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Drawing the line

David Sawtell and Erol Topal consider significant property case law from the first half of 2017, including decisions on long leaseholds and contested beneficial interests

5 July 2017

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Six months or so into 2017, it is worth pausing to reflect upon some of the more interesting property law decisions so far. We have not seen the appellate courts breaking new ground or establishing new principles; instead, existing rules of law have been developed and nuanced, with their boundaries more clearly delineated.

We have, however, seen a steady stream of decisions making their way through the Upper Tribunal and then into the Court of Appeal affecting the rights and obligations of long leaseholders. This is a trend that is likely to continue as freeholders and management companies attempt to fulfil their repair and management obligations while passing as much of the liability as possible on to tenants.

Marking the boundaries

In Port of London Authority v Mendoza [2017] UKUT 146 (TCC), we learnt that the mere mooring of a vessel continuously in the same place for a long time was insufficient to manifest the requisite intention to adversely possess the riverbed below it.

Meanwhile, in Williams v Onyearu [2017] EWCA Civ 268, the Court of Appeal provided important guidance as to how the equity of exoneration is to operate to protect the share of the non-debtor where property is jointly owned.

In Lea Valley Developments Ltd v Derbyshire [2017] EWHC B22 (TCC), Mrs Justice O’Farrell concluded that, in contrast to the Arbitration Act 1996, which expressly excludes the court from interfering with an arbitration agreement save in defined circumstances, there is no such prohibition on the court participating in determining any dispute 
under the Party Wall etc. Act 1996 (PWA). 
The dispute resolution provisions provided 
by section 10 of the PWA do not oust the inherent jurisdiction of the court.

In Kingsgate Development Projects Ltd v Jordan [2017] EWHC 343 (TCC), we were reminded that interference with a right of way has to be substantial before damages are recoverable. Electrically powered gates, easier to open 
than their manual counterparts, were not 
an infringement.

Constructive versus resulting trusts

To add to these, Lord Kerr in the Privy Council’s decision of Marr v Collie (Bahamas) [2017] UKPC 17 (25 May 2017) concluded that the principle in Stack v Dowden [2007] 2 AC 432 is not confined exclusively to a domestic setting. In this jurisdiction we assume there to be a fundamental distinction between a jointly owned home and property purchased for investment; in the latter, Laskar v Laskar [2008] EWCA Civ 347 informs us that resulting trust principles apply.

In Marr, the Privy Council has adopted a diverging view: it held that it is the context of ownership, derived from the parties’ common intention (or lack of it), that is vital. If an unambiguous common intention to share beneficial ownership has been expressed or can be inferred, the court should give effect to it even if contributions are unequal. But if no intention has been formed or the consequences of joint ownership considered, the resulting trust may provide the answer.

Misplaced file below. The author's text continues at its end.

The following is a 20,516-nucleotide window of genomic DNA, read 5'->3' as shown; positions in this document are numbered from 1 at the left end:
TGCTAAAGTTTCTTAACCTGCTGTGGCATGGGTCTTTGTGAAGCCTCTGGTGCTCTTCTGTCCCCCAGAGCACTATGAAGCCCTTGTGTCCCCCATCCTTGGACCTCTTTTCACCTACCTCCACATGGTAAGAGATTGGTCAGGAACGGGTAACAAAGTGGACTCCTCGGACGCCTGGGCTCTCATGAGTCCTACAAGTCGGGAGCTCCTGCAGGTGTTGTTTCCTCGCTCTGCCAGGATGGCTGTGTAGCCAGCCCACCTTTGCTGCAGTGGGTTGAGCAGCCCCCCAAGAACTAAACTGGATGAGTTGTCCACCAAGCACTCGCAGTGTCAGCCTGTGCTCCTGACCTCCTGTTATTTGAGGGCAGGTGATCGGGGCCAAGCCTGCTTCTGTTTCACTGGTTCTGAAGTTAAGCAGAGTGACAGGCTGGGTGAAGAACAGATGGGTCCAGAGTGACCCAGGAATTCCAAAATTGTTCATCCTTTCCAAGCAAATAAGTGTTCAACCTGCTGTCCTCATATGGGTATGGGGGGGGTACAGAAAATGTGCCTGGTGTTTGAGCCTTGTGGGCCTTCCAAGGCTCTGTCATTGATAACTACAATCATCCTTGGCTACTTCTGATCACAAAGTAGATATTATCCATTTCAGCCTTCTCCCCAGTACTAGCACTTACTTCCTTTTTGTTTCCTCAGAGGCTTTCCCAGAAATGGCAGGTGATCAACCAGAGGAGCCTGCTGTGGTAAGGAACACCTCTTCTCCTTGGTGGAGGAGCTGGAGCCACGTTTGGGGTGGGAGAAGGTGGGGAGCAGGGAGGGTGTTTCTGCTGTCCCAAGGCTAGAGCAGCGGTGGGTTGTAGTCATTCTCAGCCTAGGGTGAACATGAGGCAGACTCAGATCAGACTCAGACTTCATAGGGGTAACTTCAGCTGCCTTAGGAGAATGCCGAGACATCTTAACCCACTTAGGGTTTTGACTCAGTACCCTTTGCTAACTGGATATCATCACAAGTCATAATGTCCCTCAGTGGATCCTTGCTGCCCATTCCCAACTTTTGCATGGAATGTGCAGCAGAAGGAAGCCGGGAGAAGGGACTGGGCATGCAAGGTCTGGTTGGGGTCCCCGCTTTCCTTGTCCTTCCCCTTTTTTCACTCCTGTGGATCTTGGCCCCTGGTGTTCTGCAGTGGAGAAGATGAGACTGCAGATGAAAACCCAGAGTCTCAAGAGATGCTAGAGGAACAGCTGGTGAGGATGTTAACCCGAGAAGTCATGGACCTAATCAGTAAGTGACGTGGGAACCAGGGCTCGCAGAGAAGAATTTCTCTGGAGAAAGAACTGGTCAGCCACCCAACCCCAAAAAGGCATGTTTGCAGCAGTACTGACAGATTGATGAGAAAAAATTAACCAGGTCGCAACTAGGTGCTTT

Long leasehold management

In London Borough of Hounslow v Waaler [2017] EWCA Civ 45, the Court of Appeal had to consider whether the question of whether an item of expenditure was ‘reasonably incurred’, and hence recoverable as service charges for the purpose of section 19 of the Landlord and Tenant Act 1985, invoked the objective standard of ‘reasonableness’, or the lower standard of ‘rationality’.

The higher standard was preferred: further, part of the context for deciding whether costs have been reasonably incurred is the fact that, in principle, the cost of the work is to be borne by the lessees. It was not right, however, for the First-tier Tribunal to simply impose its own view if what the landlord had done had led to 
a reasonable outcome.

The Court of Appeal also considered improvement notices notice served by the local authority under section 12 of the Housing Act 2004 in Wood v Kingston upon Hull City Council [2017] EWCA Civ 364. There it was held, in the context of a notice served unusually on two adjoining flats, that the scope of the work is limited to the minimum scheme required to eliminate the hazard.

Where next for 2017?

Housing remains a highly charged political topic. In the Queen’s Speech, we were told that proposals will be brought forward to ban unfair tenant fees (most likely in the form of the draft tenants’ fees bill), promote fairness and transparency in the housing market, and help ensure more homes are built.

What has not been trailed is more significant reform of property and housing legislation. Instead, it is likely that the courts will be left to draw the line between adjoining owners, properties with contested beneficial interests, and landlords and tenants, with the legislation we have already.


David Sawtell and Erol Topal are barristers at Lamb Chambers


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Property Landlord & Tenant Residential Commercial